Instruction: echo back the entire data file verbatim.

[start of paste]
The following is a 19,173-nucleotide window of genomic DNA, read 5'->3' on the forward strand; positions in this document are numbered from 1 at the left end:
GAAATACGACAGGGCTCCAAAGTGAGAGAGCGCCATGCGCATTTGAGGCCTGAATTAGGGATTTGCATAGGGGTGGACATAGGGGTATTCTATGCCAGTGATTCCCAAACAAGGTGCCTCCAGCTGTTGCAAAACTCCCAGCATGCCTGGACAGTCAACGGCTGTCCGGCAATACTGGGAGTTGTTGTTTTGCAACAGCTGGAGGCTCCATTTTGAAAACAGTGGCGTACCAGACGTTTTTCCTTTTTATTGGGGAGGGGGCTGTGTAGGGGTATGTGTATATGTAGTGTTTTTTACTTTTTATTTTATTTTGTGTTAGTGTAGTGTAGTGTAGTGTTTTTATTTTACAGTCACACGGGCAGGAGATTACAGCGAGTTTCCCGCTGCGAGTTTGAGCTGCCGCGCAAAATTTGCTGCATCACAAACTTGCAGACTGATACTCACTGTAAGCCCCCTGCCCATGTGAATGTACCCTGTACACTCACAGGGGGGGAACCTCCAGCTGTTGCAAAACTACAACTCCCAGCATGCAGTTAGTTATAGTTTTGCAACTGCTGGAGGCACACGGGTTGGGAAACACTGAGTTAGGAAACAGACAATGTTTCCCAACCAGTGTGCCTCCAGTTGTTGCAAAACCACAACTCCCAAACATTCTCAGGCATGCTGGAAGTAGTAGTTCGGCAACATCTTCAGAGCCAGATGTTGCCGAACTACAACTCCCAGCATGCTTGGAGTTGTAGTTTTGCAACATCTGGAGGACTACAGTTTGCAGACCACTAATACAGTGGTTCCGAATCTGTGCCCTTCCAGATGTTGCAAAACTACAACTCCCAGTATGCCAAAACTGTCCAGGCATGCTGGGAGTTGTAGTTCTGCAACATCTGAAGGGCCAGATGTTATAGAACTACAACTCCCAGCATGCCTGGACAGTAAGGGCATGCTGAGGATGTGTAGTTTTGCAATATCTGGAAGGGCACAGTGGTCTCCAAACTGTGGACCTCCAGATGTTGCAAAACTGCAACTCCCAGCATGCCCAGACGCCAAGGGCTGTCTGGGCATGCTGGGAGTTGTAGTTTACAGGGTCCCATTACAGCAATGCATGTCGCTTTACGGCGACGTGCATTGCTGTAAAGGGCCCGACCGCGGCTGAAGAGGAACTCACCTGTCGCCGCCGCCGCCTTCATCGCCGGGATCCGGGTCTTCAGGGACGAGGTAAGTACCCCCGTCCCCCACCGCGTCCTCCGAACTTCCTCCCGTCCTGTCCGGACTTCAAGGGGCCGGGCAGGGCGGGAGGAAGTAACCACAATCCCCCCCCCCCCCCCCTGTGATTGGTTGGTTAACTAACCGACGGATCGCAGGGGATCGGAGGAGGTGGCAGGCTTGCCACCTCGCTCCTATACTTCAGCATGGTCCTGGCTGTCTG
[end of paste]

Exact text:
The following is a 19,173-nucleotide window of genomic DNA, read 5'->3' on the forward strand; positions in this document are numbered from 1 at the left end:
GAAATACGACAGGGCTCCAAAGTGAGAGAGCGCCATGCGCATTTGAGGCCTGAATTAGGGATTTGCATAGGGGTGGACATAGGGGTATTCTATGCCAGTGATTCCCAAACAAGGTGCCTCCAGCTGTTGCAAAACTCCCAGCATGCCTGGACAGTCAACGGCTGTCCGGCAATACTGGGAGTTGTTGTTTTGCAACAGCTGGAGGCTCCATTTTGAAAACAGTGGCGTACCAGACGTTTTTCCTTTTTATTGGGGAGGGGGCTGTGTAGGGGTATGTGTATATGTAGTGTTTTTTACTTTTTATTTTATTTTGTGTTAGTGTAGTGTAGTGTAGTGTTTTTATTTTACAGTCACACGGGCAGGAGATTACAGCGAGTTTCCCGCTGCGAGTTTGAGCTGCCGCGCAAAATTTGCTGCATCACAAACTTGCAGACTGATACTCACTGTAAGCCCCCTGCCCATGTGAATGTACCCTGTACACTCACAGGGGGGGAACCTCCAGCTGTTGCAAAACTACAACTCCCAGCATGCAGTTAGTTATAGTTTTGCAACTGCTGGAGGCACACGGGTTGGGAAACACTGAGTTAGGAAACAGACAATGTTTCCCAACCAGTGTGCCTCCAGTTGTTGCAAAACCACAACTCCCAAACATTCTCAGGCATGCTGGAAGTAGTAGTTCGGCAACATCTTCAGAGCCAGATGTTGCCGAACTACAACTCCCAGCATGCTTGGAGTTGTAGTTTTGCAACATCTGGAGGACTACAGTTTGCAGACCACTAATACAGTGGTTCCGAATCTGTGCCCTTCCAGATGTTGCAAAACTACAACTCCCAGTATGCCAAAACTGTCCAGGCATGCTGGGAGTTGTAGTTCTGCAACATCTGAAGGGCCAGATGTTATAGAACTACAACTCCCAGCATGCCTGGACAGTAAGGGCATGCTGAGGATGTGTAGTTTTGCAATATCTGGAAGGGCACAGTGGTCTCCAAACTGTGGACCTCCAGATGTTGCAAAACTGCAACTCCCAGCATGCCCAGACGCCAAGGGCTGTCTGGGCATGCTGGGAGTTGTAGTTTACAGGGTCCCATTACAGCAATGCATGTCGCTTTACGGCGACGTGCATTGCTGTAAAGGGCCCGACCGCGGCTGAAGAGGAACTCACCTGTCGCCGCCGCCGCCTTCATCGCCGGGATCCGGGTCTTCAGGGACGAGGTAAGTACCCCCGTCCCCCACCGCGTCCTCCGAACTTCCTCCCGTCCTGTCCGGACTTCAAGGGGCCGGGCAGGGCGGGAGGAAGTAACCACAATCCCCCCCCCCCCCCCCTGTGATTGGTTGGTTAACTAACCGACGGATCGCAGGGGATCGGAGGAGGTGGCAGGCTTGCCACCTCGCTCCTATACTTCAGCATGGTCCTGGCTGTCTG